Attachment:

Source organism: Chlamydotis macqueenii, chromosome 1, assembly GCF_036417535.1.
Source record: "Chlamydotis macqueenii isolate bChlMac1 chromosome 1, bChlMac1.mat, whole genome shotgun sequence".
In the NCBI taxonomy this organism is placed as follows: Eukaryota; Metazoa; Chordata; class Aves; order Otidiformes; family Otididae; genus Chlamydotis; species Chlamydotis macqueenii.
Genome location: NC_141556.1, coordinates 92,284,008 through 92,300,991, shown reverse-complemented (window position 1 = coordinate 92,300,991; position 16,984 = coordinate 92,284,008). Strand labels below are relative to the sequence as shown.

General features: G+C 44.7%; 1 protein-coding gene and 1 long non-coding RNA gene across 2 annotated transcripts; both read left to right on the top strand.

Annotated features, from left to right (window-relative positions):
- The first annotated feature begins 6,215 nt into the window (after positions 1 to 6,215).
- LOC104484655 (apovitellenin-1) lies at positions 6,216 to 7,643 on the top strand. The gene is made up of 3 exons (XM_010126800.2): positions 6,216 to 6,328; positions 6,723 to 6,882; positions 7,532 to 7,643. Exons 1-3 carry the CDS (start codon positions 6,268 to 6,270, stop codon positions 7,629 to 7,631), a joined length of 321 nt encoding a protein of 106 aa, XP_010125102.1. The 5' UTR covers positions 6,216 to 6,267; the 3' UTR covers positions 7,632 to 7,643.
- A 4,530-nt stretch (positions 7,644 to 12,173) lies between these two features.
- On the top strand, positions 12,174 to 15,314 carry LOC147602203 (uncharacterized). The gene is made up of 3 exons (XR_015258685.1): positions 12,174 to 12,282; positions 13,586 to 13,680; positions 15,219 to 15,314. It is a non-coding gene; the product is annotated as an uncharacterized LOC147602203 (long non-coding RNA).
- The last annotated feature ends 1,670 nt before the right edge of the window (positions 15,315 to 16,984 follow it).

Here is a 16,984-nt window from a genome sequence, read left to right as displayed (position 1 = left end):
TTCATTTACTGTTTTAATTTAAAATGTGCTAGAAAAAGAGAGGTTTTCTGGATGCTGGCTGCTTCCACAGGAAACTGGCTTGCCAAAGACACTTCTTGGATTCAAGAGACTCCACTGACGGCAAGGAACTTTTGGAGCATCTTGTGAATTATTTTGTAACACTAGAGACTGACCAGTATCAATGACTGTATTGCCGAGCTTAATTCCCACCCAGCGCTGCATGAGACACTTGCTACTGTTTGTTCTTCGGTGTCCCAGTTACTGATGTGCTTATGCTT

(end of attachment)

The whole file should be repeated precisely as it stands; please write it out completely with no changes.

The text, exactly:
Source organism: Chlamydotis macqueenii, chromosome 1, assembly GCF_036417535.1.
Source record: "Chlamydotis macqueenii isolate bChlMac1 chromosome 1, bChlMac1.mat, whole genome shotgun sequence".
In the NCBI taxonomy this organism is placed as follows: Eukaryota; Metazoa; Chordata; class Aves; order Otidiformes; family Otididae; genus Chlamydotis; species Chlamydotis macqueenii.
Genome location: NC_141556.1, coordinates 92,284,008 through 92,300,991, shown reverse-complemented (window position 1 = coordinate 92,300,991; position 16,984 = coordinate 92,284,008). Strand labels below are relative to the sequence as shown.

General features: G+C 44.7%; 1 protein-coding gene and 1 long non-coding RNA gene across 2 annotated transcripts; both read left to right on the top strand.

Annotated features, from left to right (window-relative positions):
- The first annotated feature begins 6,215 nt into the window (after positions 1 to 6,215).
- LOC104484655 (apovitellenin-1) lies at positions 6,216 to 7,643 on the top strand. The gene is made up of 3 exons (XM_010126800.2): positions 6,216 to 6,328; positions 6,723 to 6,882; positions 7,532 to 7,643. Exons 1-3 carry the CDS (start codon positions 6,268 to 6,270, stop codon positions 7,629 to 7,631), a joined length of 321 nt encoding a protein of 106 aa, XP_010125102.1. The 5' UTR covers positions 6,216 to 6,267; the 3' UTR covers positions 7,632 to 7,643.
- A 4,530-nt stretch (positions 7,644 to 12,173) lies between these two features.
- On the top strand, positions 12,174 to 15,314 carry LOC147602203 (uncharacterized). The gene is made up of 3 exons (XR_015258685.1): positions 12,174 to 12,282; positions 13,586 to 13,680; positions 15,219 to 15,314. It is a non-coding gene; the product is annotated as an uncharacterized LOC147602203 (long non-coding RNA).
- The last annotated feature ends 1,670 nt before the right edge of the window (positions 15,315 to 16,984 follow it).

Here is a 16,984-nt window from a genome sequence, read left to right as displayed (position 1 = left end):
TTCATTTACTGTTTTAATTTAAAATGTGCTAGAAAAAGAGAGGTTTTCTGGATGCTGGCTGCTTCCACAGGAAACTGGCTTGCCAAAGACACTTCTTGGATTCAAGAGACTCCACTGACGGCAAGGAACTTTTGGAGCATCTTGTGAATTATTTTGTAACACTAGAGACTGACCAGTATCAATGACTGTATTGCCGAGCTTAATTCCCACCCAGCGCTGCATGAGACACTTGCTACTGTTTGTTCTTCGGTGTCCCAGTTACTGATGTGCTTATGCTT